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Newspaper Archive of
Golden Valley News
Beach, North Dakota
June 30, 1938     Golden Valley News
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June 30, 1938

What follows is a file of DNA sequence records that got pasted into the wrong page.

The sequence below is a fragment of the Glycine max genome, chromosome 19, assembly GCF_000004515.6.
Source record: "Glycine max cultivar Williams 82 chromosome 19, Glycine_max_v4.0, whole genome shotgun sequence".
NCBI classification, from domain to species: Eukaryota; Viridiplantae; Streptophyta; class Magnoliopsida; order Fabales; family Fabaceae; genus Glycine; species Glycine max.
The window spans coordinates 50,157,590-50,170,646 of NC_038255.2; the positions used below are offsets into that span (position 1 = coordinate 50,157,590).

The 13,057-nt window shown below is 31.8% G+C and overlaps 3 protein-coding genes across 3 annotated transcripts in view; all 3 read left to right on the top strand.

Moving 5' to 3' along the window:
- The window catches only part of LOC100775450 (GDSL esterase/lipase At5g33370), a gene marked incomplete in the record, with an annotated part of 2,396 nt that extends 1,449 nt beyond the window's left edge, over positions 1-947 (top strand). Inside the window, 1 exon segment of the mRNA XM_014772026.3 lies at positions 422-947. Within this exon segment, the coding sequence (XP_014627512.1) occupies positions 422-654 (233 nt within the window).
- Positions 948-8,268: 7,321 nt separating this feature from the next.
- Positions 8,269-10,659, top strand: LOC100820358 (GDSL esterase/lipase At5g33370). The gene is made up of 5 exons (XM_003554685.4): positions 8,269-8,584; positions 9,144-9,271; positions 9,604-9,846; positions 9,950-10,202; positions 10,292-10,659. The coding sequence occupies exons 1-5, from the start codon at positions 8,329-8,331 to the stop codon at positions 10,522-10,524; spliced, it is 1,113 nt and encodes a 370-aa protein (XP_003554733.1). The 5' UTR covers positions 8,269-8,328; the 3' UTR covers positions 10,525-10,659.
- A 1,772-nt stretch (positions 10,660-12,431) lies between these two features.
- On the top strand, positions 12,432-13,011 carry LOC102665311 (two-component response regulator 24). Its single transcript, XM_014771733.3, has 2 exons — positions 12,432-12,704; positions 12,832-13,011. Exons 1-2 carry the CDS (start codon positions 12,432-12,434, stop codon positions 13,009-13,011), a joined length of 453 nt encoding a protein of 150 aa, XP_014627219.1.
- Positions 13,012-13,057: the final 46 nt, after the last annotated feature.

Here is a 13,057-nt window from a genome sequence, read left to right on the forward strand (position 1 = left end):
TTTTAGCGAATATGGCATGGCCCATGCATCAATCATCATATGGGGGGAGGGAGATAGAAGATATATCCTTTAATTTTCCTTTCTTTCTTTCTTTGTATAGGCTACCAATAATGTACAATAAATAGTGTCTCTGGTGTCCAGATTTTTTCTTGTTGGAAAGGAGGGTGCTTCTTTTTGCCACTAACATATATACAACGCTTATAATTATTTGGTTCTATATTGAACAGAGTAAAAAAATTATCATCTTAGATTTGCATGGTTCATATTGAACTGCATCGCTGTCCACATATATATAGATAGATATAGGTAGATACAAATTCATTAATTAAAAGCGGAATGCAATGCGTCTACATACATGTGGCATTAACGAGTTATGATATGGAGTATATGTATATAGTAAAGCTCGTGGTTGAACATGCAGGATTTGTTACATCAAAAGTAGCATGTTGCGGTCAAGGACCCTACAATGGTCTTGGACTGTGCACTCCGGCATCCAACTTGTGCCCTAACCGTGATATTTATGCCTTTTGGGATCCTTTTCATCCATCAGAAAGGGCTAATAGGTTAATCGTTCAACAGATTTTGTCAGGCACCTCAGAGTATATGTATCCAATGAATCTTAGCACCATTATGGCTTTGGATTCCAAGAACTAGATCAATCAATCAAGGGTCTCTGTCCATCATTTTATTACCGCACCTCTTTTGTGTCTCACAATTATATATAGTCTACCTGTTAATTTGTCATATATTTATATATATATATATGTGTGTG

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The Golden Valley News And THE BEACH REVIEW And THE BEACH ADVANCE # BEACH, GOLDEN VALLEY COUNTY, NORTH DAKOTA THURSDAY, JUNE 30, 1938 NUMBER 39 NYE-LANG Roy Johnso- n Is Transferred From Beach To Duluth ~Ias Been Local Telephone Man- ager For Past Nine Years, Active In Civic Work ,_~Aanager Roy Johnson of the local ,~,~ePhone exchange received word mat he is now to be transferred out of ~tch, to Duluth, Minn., and he is ~_~W Preparing to move, with his :am- ~e~tto that point some time in the lll= few weeks. He is to go to work Duluth on August 1st. ~t~r. and Mrs. Johnson and their two ~lldren have resided in Beach the nine years, and during that time :made a great circle of friends, and themselves truly an integral of the community. Mr. Johnson considerable experience in the game, having been a crew in North Dakota before corn- Beach, and during that time in practically all parts of and built up a wide acquain- While in Beach he has managed plant efficiently and has in many improve- here, both In the building and itself. his work in~ the telephone ~r. Johnson has been extrem- in civic affairs and one strongest and most consistent this community has known. for two years as president lOcal Lions Club, and has ser- Master of the local He also has been tre- the local fire department for Years, and is now secretary of and was one of the at the recent state Johnson has been active in Women's organizations in the was recently elected as pre- the Woman's club. as he is familiarly known to here, ls none to anxious to but hay fever and asthma him worse and worse ~ar that he has been here, and is being effected in the it will better his health in of the Johnsons will regretted by this entire but every good wish goes for continued success in location. position here will be /vlr. Tillford Leverson, who from Timber Lake, S. D. is a married man and SAM AND ms CITY FELLERS ARE COMING TO BEACH On Friday, July 8th, Sam and his City Fellers, well known ~ radio dance band, will appear at the Beach ciyt auditorium, and a good time is anticipated then. This orchestra fea- tures both old and new time tunes. The dance held there Tuesday night with the Rosebud Kiddies playing, drew a large crowd and an enjoyable time was had by all present. Patricia Ann Mc- Donald Dies In Dickinson Sat. (By Special Correspondent) Tragedy came to the J. P. McDonald home when death took their 13 year old daughter, Patricia Ann, at their home in Dickinson last Saturday. i While in bathing with a group of girls the previous Saturday, she sustained what was thought to be a minor head injury. Her condition becoming serious a few days later, an operation was performed, but she passed into uncon- sciousness Friday and never revived. Grief over the tragedy is heightened by the fact that this is the third time that the Angel of Death has visited the ~McD0nald family and taken one of the children. John Patrick fell a victim ~o pneumonia Gin March Ist, 1921, at ~he age of five months. Another son, James, succumbed to th~ dread mala- dy, encephalitis, on September 21, 19~/. He w~ ~9 years of a~e, leaving Mary Margaret the only Imrviving ntee~ber of the f~mily of four children. Patrici~ Ann McDonald was born on August ~7th, 1925, at Sefitinel Butte. She atte%ded grade schOol there be- fore the ~family moved away several ,,ears ago, and in recent years W~tS a ~tudent at St. Patrick's parochial school in Dickinson. Many are those who ~'leve ove~:tler taFAng a]~ While standing on the threshold o~_l~e, like the plucking of a budding ~er be- fore the petals are fully Lu~lded. Funeral services were !~d Tuesday morning at the Dickinson_ cathedral, John Boisen of flentine~Butte acting as one of the pall b~rers. The re- mains were b~pught t~fSentinel Butte, and all that ~as earthly of Patrlcia Ann was laid to re~t by the side of her two broth~s. [ Expressions bf ~ondolence to the grief stricken parents and sister are but futile effortsi~n this hour of their deepest sorrow. ,]it can only be hoped that Time, the great healer, will be kind to the parents and will help to Children. dim the memory of their sorrow. " r lebration At i Last Rites Fo Medora Mondayi Mrs. John Pederson Plans were completed this Funeral services were held in Car- the annual Fourth lyle Friday at 2:30 P. m., for Mrs. at Medora. Open- John Pederson of Carlyle. Bey. Oliver a baseball game between Bel- Everette of Beach conducted the ser- Gladstone at 10:30 a. m.,, the ices. , I JJ SENATOR RACE CLOSE Prof. Arvold Ad' dresses Homemak- ers On Monday The six Homemakers Clubs sol Gold- en Valley county held a joint picnic at the Felix Murphy Grove northeast of Sentinel Butte on Monday of this week. Picnic lunch was served at noon. Men and women from the var- ious parts of the county had a chance to visit with old friends and to make new ones. After the picnic lunch was l over a meeting was held at the Sent- inel Butte Community Hall. The meeting was opened with corn- unity singing led by Mrs. Herman Ket- tiner while Mrs. A. M. Schmitz played the piano. Mrs. P. T. Birmingham was then called on for a few extemporan- eous remarks relative to the activities of the homemakers clubs of the county. Mrs. Birmingham spoke of the splendid assistance given the clubs by Miss Edith Stevens of the state extension department thru the training of local leaders who develoved the work in the various clubs. She spoke also of the splendid interest the members were taking in the clot~flng and home craft projects. In some of the clubs the in- terest is so great they have to take the project over again for another year. Mrs. Birmingham expressed her regret that Miss Stevens was unable to return to the county to be present at this time. The principal speaker of the day was Prof. A. G. Arvold, the originator of the "Little Country Theatre" which i was founded by him at the North Dak- ota State ollege, thirty years ago. The people who attended this meeting from Sentinel Butte community and Golden Valley county were indeed fortunate to hear such a fine talk on community life as was given by Prof. Arvold. We hope that at some future date Prof. Arvold will return to Golden Valley county to give another of his inspir- ing talks, ...... .... Arthur Wittofl, Grace Drake Wed A pretty wedding was solemnized at 12:15 Sunday noon at the German Lutheran church by the minister, when Miss Grace Drake became the bride of Arthur Witthoft of Golva. Tim bride, becomingly attired In a beailti- ful navy blue georgette street length dress, with white accessories and a feather rose corsage was attended by the groom's sister, Esther Witthoft, who also wore blue. The groom, was dressed in a grey suit. and was attena- ed by Irvin Ueckert of Beach. Grace, who is the youngest daughter of Mr. and Mrs. O. S. Drake, has always lived here, having recently graduated from W. C. H. S. The groom, whose par- ents live near Oolva, has been employ- ed at the Hazelwood Garage and has become wen known to the younger set in this community. This happy young couple have many friends who join in wishing them a long and prosperous wedded life.--Wi- baux news. Beach Nine Drops Close Game Sun. To Dickinson Golva Nine Wins Over Circle Sunday Sunday the GOlva baseball team took a long journey to Circle, Montana, and there preceeded to win themselves a game by the decisive score of 11 to 3. Madison on the mound for Golva Sunday the local ball team lost a pitched fine ball, and was accorded close ten inning game on the local good support. Chaffee was the batting grounds to the Dickinson club, after having a five run lead until the seventh inning. Tennyson on the mound for Beach pitched fine ball, but in the eigl~h inning the visitors got to him for five hits, which coupled with two errors, gave them five runs. They had scored one in the seventh , inning, and as a result went into the I ninth with a 6 to 5 lead. Beach pre- ~iously had scored two runs in the first inning and three more in the fifth. To start the ninth, Eddie ester bang- ed out a nice single, and was driven in by a beautiful triple by Art Wetsch and the score was knotted. Dickinson scored once in their half of the tenth, and the locals failed to connect, leav- ing the visitors depart with a victory to their credit A big factor in the locals defeat was the fact that six errors were made, a number of them at critical times. Wetseh had a perfect day at bat get- ting three hits in three official time,, at bat. Oster, Niece and Wenzel each conected for two safe hits also. Then Monday night the famous Ho~se of David travelling team ap- peared . here, and put on their show to a great crowd that seemed to enjoy the eXhibition. They won by a 13 to 2 {bcore. Frank Wenzel was on the mound for the locals and performed creditably, although accorded erratic support. Merrlt Hubbell, a brother of Carl Hubbell of the New York Giants, was on the mound for the bewhisker- ed nine. On next Monday, July 4th, the lo- cals play Golva at ~Wibaux as a part of the celebration there, and ~ close game is anticipated. Sunday's box score and the team averages are on page two. Wiba To Hold Big Celebration Attention of eve~e is called to the big Fourth of July celebration that is to be held next Monday in Wibaux, and which is being sponsored by the Sportmen's club of that city. The program as now outlined starts in the morning, when there will be a big parade and also a number of races for young and old, with prizes for winners in the various events. A feature of the afternoon will be a ibaseball game between the evenly I matched Golva and Beach teams, and star for the Golva team, connecting for five hits out of six trips to the plate. Next Sunday Golva goes to Mar- marth for a game, and then on Monday will play Beach at Wlbaux as a part of the 4th of July celebration. Federal Appro- priation Helps Home Ec Here An increased Federal appropriation for the George-Deen Act which seeks to encourage wider participation In vo- cational education work by high school students has made it posslble to broad- en the scope of the,work of the "~Iome Econoralcs Department of the Beach high school. In order to correlate the work of the school with that of the home each girl enrolled in the Home Economics Department is to carry out a summer project. Miss Hildred Shall- and, local Home Economies instructor, has remained for three weeks follow- ing the close of school in order that she might visit the homes and super vise the beginning of these projects. Again in the fall she will visit the homes to check on the completion of the projects. Among the projects se- lected by the home economics girls for summer work are bread baking, improving upon the family laundrying, improving the appearance of the home, home management, canning, remodeling clothing, and the making of children's clothing. During this period classes for adults have been held each aRernoon at the high school for the study of typical problems of the home. The salary of the supervisor and all transportation costs are paid in full by the Federal government. Fine Program Is H ld H F "day e ere ri A fine program was given at the United Lutheran church in Beach on last Friday evening by a group from the Good Samaritan Home of Fargo. The program yam also given in Car- lye before a large crowd Saturday ev- ening. The program featured a play, a close battle is anticipated. In the "Mud Walls," which depicted work In evening there will be a big~ dance,,~ ]a ~Mission L~r station in India. All and in addition to the evenm ~sma the cast were crippled students from above, there will be numerous other the Institute in Far .~ M n attractions for everyone. Plan to at-lnumbers were aisog'inclu~e: ~nUS~C:~ end this celebration if you c~tn. I program, which were- enjoyed by all. While in Beach members of the Good THE WEATHER Samaritan Institute were entertained in the homes of members of the United June 22 83 66 Lutheran Ch~lrch. The Elmer Bruns- June 23 73 59 .i2 void home entertained Terry Johnson .June 24 63 55 .61 and Clifford ttalvorson, the Glenn Sheriff Race In County Is Item Of Close Interest Hagan and Rest of Nonpartisan Ticket In State Seem To Have Edge At Present Tuesday the regular primary electl~ was held in North Dakota, and a fal~ ly large vote was cast. As the New~ goes to press, outcome of the senetorial race between Gov. Win. Langer and Gerald P. Nye, incumbent, is in doubt, with Nye leading by several thousand but Langer gaining rapidly. The res~ of the Nonpartisan League ticket, head,, ed by John Hagen for governor, ap- parently had won the nomination for the various offices. In this county, the most interest was evident in the four cornered race for sheriff. Glenn P. Cook, present deputy was high man, with Curt Sill, a forme~ sheriff, running second, barely nosh~ out Ray L. Zinsli, however. In oth~' races on the ballot A. E. 1KasUen, Ot~, Lew~s Odland, and A. M. l~- son were high. Following are complete unoffl~l r~ turns for this county: Langer ~Ts ~' , Nye: 723 For Governor: }" : Thoresen Hagen 326 ~: For Sheriff: I'~ I Cook, 391 Sill 362 ' i ! ~lnsli &~ Nehis 260 For County An~tor: ~ Minnie E. Smith 946 W. L. Wandke 109 ' { For Begis~er of Deeds: ~tstien 714 Hess 588 For States Attorney: Lee 770 Keahane 488 For Commissioner 5Td District: Peterson 170 Wosepka 97 For Commissi~er 1st District: Odland 317 Stecker 252 Herman Dletz for county suporin- tendent, Kenneth Stout for county treasurer, Jack IAndt for corone~, &, M. Stdodards for justice of the peace, I n a d the Golden Valley News for offi- cial county paper were unopposed. A surprise feature of the county election was the sticker candidacy Of W. L. Wandke for county auditor. ~e received 109 votes, which will entitle him to a place on the ballot in the general election this fall. RusseH ld mson Passes Away Here Yesterday Noon The many friends here of Bernard Russell Adamson will be sorry to learn that he passed away at about 11 a. m. yesterday morning, at the lo= cal hospital. Mr. Adamson had been in ill health for some time, being a victim of cancer. He was 29 years of age at the time of his passing, having been born in Ekland, Pennsylvania, October 10, 1908. He moved to North Dakota with his parents ~hen three years old, and resided in Beach and alGa east of Sidnev most of the time since. which is sponsored by the of Commerce will concerts, gigantic rodeo money to cowboys), a pow-wow at 6:30 p. m., at 7:30 and a big dance Hall will climax the music furnished by ackets of Dickinson. many ideal picnic sites surrounding Medora, their lunches. of scenic beauty, particular- State Park just over :rom this old cattle town. of the rodeo will be the by Chaska Wicks, 12- ndlan boy from the Can- who will ride a bull. CLUB LEADEits MEET meeting of all the 5-H in Wibaux county was held of Mrs. Charles Fulton afternoon, June 20th: The was Called to order by Pres. Puiton. O~ the Twenty- resl~nded to o~ this meeting for the I~ held the Mrs. Pederson was born June 10, ..... June 25 shes came to 1866 in Norway. In 1891 marrmg~ .... I At the Sentinel Butte theatre July JUne 26 i ,, 27 America She was united n - --]~ 3 4 "THE I-IURW-ik~'AN~E, with June 11 1895, ~o~- " to John E. Pederson Dec. , '--rn I~rothy Lamour and'~r~H-a'll. DOn t June 23 which union five children were ~ "]~masterpiece.~/ The family came to Carlyle dtaw~:;{~ --- June 29 1919 Mr Pederson passe ' ~ ............ - m " ....................... ns on Feb. 25, 1938. _. __ l Charhe McCarthy Lear Death came to Mrs. t,euerson u~,{ Tuesda morning June 21 at the lo-| Y ' ' r' cal hospital. Surviving her are he I children, Hattie and Edward ot {Jar-I lyle, eve Pederson of Bedding, Cal. I Roosevelt Pederson of Fort Pect~ Montana, and Mrs. Win. Gilzmer o ! Chicago, Illinois. She is also mourned by many friends, and by the mem- bers of the Lutheran church at Car- lyle, of which congregation she was a member. BAND ENCAMPMENT There will be a band encampment at Hettinger on July 18 to 24 this year, according to information received here by ,~ R. Miller, local superintendent of schools. Dr. Putman, director of the Gold Star Band at the AC at Fargo, will be in charge. Lodging will be at the experimental station buildings and there will be no charge for the lodging, but each per- son is asked to bring his own cot and bedding. Board will be furnished at at tI~ Alrdome ~ members and $5 per person for the week. A fee of , : county are invited $1 will be made for the use o~ the number ~f committees I music furnisi~ed. Efficient chaperon~ [ to maSe preparations lw~ll be provided. Anyone lnteres~e~ t camp. ~ny good SUb- further det~ll~ are urged to con~ac .made wh~h may prove of either P. J. Edkins or A. R. Mnier. m making the camp aI after the meeting was Miss Ione Longstreth stopped here nice ltm~h was served by lFriday night to see her brother F, ldon eaders. _ - I Lengstreth, while enroute to her home visitors there were 29 vre-{grkK.ensal, N. D., from Yellowstone eet . 68 48 72 48 81 55 84 61 (Tuesday night) Swedish- " .O5 .33 That gabby wooden Irishman, Charlie McCarthy, had to learn awed. lsh as a result of his selection as "chief spokesman" at a celebration in Hollywood, Calif., marking the three-hundredth anniversary of the ar- rival of the first Swedish settlers in America. Charlie is shown getting some tips on the language from boss Edgar Bergen, whose mother, Mrs. Nellie Bergen, was born at HassleL,~lm, Sweden. Cook home cnrertained Eleanor Scholz and Lucille Greer, Ben Thompsons en- tertained Kuth Gehrman and Alma I Bathre, the E. C. Nelson family enter-l :ained Mildred Hamstad and MargaretI ~chultz, Wallace Hahn and John Bosch were entertained at the Olson] tpartments and at the Ted Thompson i hon e. Mr. and Mrs. Randal Thomp- son entertained M[iss Gehrman and l tie leaves to mourn hi,~ 1)easing Mr. Mi,